Stephen Colbert is a political powerhouse waiting to happen. The host of The Colbert Report, a satirical news show mocking conservative right wing politics, has just been approved to start his own Super-PAC.
A Super-PAC is a political action committee that can legally accept unlimited contributions -- and Colbert intends to use his powerful media platform to help shape the landscape of the 2012 elections.
"Sixty days ago today on this very spot a young man petitioned the FEC for permission to form a Super-PAC to raise unlimited monies and used the monies to determine the winner of the 2012 elections," Colbert said. "It was me."
"Thank you for standing with me for freedom," he said. "It has been said freedom isn't free. Today we have placed a sizeable down payment, today we have put liberty on layaway."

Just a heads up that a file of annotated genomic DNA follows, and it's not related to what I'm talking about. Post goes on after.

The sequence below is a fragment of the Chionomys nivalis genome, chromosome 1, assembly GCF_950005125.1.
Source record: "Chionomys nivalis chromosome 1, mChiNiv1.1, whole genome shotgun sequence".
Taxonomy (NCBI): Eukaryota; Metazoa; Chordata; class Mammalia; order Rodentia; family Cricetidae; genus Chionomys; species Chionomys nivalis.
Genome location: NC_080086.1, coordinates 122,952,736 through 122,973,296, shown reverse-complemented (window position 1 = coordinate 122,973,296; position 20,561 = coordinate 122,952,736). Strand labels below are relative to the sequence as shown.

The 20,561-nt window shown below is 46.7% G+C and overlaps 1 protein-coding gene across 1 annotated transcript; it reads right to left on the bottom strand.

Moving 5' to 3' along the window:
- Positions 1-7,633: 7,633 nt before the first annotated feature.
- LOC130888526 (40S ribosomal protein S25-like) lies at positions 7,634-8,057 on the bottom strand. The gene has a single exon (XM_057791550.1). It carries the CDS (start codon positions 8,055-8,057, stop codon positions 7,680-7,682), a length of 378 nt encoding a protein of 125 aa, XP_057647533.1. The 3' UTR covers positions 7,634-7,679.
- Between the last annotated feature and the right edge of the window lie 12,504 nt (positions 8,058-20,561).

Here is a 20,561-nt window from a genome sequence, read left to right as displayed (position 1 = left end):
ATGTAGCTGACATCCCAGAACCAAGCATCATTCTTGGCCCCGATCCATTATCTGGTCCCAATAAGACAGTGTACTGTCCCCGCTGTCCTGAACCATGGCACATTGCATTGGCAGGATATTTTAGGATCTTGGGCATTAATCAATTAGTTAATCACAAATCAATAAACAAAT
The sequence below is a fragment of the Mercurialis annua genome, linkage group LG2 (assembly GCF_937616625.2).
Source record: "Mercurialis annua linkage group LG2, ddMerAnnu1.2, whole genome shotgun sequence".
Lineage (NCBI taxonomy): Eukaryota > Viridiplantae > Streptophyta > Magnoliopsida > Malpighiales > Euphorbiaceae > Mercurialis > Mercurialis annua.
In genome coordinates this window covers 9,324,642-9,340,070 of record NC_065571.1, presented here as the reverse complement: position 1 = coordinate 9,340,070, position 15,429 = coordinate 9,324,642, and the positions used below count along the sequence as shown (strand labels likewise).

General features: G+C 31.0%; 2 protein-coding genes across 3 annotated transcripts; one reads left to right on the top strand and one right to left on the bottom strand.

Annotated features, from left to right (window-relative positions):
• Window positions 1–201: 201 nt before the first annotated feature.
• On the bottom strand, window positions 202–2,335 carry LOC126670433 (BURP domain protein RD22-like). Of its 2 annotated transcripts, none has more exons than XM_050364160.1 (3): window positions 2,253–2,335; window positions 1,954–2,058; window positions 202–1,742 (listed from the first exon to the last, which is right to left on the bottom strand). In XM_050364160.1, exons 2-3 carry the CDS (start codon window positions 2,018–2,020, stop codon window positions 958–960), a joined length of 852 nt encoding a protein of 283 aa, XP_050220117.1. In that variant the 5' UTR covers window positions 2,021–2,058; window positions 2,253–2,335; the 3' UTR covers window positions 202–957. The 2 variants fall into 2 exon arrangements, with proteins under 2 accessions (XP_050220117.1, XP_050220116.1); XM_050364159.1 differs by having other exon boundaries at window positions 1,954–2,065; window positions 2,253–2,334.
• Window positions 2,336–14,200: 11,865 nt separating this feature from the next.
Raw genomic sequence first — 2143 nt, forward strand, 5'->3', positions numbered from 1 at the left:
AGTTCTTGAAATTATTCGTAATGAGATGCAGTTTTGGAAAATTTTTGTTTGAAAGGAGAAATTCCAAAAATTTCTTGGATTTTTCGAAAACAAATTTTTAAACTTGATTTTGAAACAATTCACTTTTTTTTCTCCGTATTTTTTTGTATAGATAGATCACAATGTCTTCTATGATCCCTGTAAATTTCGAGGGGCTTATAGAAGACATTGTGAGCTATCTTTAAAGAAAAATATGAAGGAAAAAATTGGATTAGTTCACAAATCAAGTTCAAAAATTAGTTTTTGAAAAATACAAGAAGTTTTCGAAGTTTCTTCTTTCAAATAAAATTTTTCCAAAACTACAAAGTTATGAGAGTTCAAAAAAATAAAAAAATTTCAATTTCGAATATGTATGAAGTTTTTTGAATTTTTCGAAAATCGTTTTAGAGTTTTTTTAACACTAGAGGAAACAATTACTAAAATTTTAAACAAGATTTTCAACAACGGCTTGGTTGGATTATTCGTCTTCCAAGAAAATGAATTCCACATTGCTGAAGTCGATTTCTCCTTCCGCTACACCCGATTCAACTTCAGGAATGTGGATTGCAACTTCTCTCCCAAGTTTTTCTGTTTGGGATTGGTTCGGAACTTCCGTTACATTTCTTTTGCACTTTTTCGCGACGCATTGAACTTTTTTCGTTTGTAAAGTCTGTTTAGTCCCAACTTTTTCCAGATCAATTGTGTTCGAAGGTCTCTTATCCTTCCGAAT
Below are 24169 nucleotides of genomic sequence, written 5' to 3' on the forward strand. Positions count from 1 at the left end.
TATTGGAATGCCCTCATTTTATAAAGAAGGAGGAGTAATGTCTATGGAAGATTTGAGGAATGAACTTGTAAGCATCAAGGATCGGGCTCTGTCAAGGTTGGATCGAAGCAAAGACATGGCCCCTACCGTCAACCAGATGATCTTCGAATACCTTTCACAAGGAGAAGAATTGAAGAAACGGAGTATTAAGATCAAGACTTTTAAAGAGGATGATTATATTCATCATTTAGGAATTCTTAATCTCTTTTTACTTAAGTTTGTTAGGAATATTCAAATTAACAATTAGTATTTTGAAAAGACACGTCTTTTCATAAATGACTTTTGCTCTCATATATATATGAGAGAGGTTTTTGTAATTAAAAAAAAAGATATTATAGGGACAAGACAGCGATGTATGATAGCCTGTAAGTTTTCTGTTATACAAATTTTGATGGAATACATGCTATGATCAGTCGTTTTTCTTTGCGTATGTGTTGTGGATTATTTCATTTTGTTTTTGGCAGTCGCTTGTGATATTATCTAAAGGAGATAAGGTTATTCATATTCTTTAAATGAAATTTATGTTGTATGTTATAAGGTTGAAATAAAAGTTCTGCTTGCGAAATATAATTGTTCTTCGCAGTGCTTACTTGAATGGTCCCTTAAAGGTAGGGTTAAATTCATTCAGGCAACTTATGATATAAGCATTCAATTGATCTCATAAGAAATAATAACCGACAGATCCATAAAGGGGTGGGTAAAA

"I don't know about you but I do not accept limits on my free speech, I don't know about you but I do not accept the status quo. But I do accept Visa, MasterCard and American Express," Colbert said.
The decision means that Viacom, who owns Comedy Central, can pay for Colbert political ads without reporting it -- as long as the ads are only shown on Comedy Central. Contributions must be reported if the ads are shown on other networks.
"There will be others who say, 'Stephen Colbert, what will you do with the unrestricted Super-PAC money?'" Colbert said after the FEC hearing. "To which I say, I don't know. Give it to me and let's find out."
Image courtesy C.Smith/ WENN.com
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